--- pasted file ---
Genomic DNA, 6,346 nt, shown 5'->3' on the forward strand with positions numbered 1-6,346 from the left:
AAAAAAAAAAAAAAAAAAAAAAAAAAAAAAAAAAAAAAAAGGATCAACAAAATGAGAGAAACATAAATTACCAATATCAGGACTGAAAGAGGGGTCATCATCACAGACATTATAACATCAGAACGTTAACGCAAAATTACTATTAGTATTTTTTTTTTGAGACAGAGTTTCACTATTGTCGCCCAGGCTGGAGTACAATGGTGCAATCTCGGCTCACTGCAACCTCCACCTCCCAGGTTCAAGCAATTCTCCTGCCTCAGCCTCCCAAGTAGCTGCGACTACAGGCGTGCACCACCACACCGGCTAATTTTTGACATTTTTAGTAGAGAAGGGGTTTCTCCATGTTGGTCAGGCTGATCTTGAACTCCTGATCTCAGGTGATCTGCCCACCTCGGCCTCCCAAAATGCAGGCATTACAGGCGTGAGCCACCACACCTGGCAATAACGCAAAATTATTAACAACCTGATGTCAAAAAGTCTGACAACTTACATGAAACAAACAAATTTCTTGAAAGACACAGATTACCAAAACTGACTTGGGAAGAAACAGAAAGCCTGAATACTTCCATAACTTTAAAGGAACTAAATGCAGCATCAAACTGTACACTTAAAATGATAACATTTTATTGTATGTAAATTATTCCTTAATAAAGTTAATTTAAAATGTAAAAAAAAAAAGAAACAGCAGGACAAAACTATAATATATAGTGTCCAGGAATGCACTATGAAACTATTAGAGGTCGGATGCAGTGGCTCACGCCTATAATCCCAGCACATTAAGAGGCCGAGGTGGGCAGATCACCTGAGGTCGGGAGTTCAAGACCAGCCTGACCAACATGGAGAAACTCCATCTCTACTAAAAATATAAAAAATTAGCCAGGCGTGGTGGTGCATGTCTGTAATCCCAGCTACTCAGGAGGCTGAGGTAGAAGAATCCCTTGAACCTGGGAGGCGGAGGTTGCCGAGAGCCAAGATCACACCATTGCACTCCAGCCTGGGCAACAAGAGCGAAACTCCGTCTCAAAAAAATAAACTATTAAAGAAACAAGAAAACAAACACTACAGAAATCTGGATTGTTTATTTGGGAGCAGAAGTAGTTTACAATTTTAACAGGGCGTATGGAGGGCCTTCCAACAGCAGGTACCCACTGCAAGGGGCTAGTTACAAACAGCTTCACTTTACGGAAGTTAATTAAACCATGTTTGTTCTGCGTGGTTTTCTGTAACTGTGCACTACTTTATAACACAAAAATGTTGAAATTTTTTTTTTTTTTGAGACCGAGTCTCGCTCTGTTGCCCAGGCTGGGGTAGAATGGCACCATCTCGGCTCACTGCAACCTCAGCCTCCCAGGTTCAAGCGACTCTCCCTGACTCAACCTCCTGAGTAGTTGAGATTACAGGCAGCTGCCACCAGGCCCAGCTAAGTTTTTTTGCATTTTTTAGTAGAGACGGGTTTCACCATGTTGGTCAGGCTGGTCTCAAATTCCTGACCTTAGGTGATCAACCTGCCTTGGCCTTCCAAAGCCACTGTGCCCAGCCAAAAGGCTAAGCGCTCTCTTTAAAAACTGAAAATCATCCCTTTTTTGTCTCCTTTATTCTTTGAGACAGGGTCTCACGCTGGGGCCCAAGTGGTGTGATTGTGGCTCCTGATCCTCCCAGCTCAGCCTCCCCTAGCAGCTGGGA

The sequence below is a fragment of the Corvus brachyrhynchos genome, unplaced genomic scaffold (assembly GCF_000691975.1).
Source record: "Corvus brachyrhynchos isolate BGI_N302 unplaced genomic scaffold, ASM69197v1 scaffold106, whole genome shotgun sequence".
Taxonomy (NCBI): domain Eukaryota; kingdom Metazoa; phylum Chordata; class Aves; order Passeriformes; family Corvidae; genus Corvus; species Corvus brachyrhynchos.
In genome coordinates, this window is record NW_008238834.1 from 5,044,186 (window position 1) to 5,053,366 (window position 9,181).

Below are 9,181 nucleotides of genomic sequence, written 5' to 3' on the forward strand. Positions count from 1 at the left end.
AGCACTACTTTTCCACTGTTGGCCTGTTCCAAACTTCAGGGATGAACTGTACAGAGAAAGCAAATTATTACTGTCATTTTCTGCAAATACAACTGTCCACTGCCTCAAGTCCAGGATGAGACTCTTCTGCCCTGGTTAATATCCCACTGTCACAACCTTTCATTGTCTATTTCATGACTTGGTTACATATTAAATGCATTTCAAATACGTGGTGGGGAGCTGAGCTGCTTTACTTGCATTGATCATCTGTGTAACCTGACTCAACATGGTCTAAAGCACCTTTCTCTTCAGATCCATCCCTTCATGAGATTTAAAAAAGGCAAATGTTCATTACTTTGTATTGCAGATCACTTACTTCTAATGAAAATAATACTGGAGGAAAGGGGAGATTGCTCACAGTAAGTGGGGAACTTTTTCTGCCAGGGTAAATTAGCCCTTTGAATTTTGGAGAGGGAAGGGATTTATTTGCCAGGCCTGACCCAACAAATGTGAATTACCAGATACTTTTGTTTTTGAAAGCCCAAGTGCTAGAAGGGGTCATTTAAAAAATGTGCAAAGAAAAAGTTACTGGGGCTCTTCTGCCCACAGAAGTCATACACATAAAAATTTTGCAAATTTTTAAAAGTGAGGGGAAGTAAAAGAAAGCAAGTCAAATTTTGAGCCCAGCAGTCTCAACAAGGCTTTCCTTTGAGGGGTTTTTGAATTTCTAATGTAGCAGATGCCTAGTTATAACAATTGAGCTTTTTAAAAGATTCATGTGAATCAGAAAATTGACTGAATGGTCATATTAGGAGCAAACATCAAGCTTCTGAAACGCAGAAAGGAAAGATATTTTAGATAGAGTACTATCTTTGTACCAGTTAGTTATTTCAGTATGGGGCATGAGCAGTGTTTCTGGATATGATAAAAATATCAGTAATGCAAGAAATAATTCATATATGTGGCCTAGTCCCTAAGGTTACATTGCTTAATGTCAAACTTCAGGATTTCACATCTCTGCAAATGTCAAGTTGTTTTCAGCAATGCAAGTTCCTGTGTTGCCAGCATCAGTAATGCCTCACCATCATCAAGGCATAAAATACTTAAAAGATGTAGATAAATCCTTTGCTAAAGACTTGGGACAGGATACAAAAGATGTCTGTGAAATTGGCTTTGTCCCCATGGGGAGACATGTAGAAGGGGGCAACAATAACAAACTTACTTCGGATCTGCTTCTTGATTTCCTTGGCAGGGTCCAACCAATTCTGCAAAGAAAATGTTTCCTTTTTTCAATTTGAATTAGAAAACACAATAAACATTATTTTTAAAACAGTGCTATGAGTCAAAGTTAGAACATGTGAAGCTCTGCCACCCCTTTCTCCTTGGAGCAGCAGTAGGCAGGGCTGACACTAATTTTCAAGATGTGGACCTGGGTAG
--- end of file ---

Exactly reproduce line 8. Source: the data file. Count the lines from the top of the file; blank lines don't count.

AGCACTACTTTTCCACTGTTGGCCTGTTCCAAACTTCAGGGATGAACTGTACAGAGAAAGCAAATTATTACTGTCATTTTCTGCAAATACAACTGTCCACTGCCTCAAGTCCAGGATGAGACTCTTCTGCCCTGGTTAATATCCCACTGTCACAACCTTTCATTGTCTATTTCATGACTTGGTTACATATTAAATGCATTTCAAATACGTGGTGGGGAGCTGAGCTGCTTTACTTGCATTGATCATCTGTGTAACCTGACTCAACATGGTCTAAAGCACCTTTCTCTTCAGATCCATCCCTTCATGAGATTTAAAAAAGGCAAATGTTCATTACTTTGTATTGCAGATCACTTACTTCTAATGAAAATAATACTGGAGGAAAGGGGAGATTGCTCACAGTAAGTGGGGAACTTTTTCTGCCAGGGTAAATTAGCCCTTTGAATTTTGGAGAGGGAAGGGATTTATTTGCCAGGCCTGACCCAACAAATGTGAATTACCAGATACTTTTGTTTTTGAAAGCCCAAGTGCTAGAAGGGGTCATTTAAAAAATGTGCAAAGAAAAAGTTACTGGGGCTCTTCTGCCCACAGAAGTCATACACATAAAAATTTTGCAAATTTTTAAAAGTGAGGGGAAGTAAAAGAAAGCAAGTCAAATTTTGAGCCCAGCAGTCTCAACAAGGCTTTCCTTTGAGGGGTTTTTGAATTTCTAATGTAGCAGATGCCTAGTTATAACAATTGAGCTTTTTAAAAGATTCATGTGAATCAGAAAATTGACTGAATGGTCATATTAGGAGCAAACATCAAGCTTCTGAAACGCAGAAAGGAAAGATATTTTAGATAGAGTACTATCTTTGTACCAGTTAGTTATTTCAGTATGGGGCATGAGCAGTGTTTCTGGATATGATAAAAATATCAGTAATGCAAGAAATAATTCATATATGTGGCCTAGTCCCTAAGGTTACATTGCTTAATGTCAAACTTCAGGATTTCACATCTCTGCAAATGTCAAGTTGTTTTCAGCAATGCAAGTTCCTGTGTTGCCAGCATCAGTAATGCCTCACCATCATCAAGGCATAAAATACTTAAAAGATGTAGATAAATCCTTTGCTAAAGACTTGGGACAGGATACAAAAGATGTCTGTGAAATTGGCTTTGTCCCCATGGGGAGACATGTAGAAGGGGGCAACAATAACAAACTTACTTCGGATCTGCTTCTTGATTTCCTTGGCAGGGTCCAACCAATTCTGCAAAGAAAATGTTTCCTTTTTTCAATTTGAATTAGAAAACACAATAAACATTATTTTTAAAACAGTGCTATGAGTCAAAGTTAGAACATGTGAAGCTCTGCCACCCCTTTCTCCTTGGAGCAGCAGTAGGCAGGGCTGACACTAATTTTCAAGATGTGGACCTGGGTAG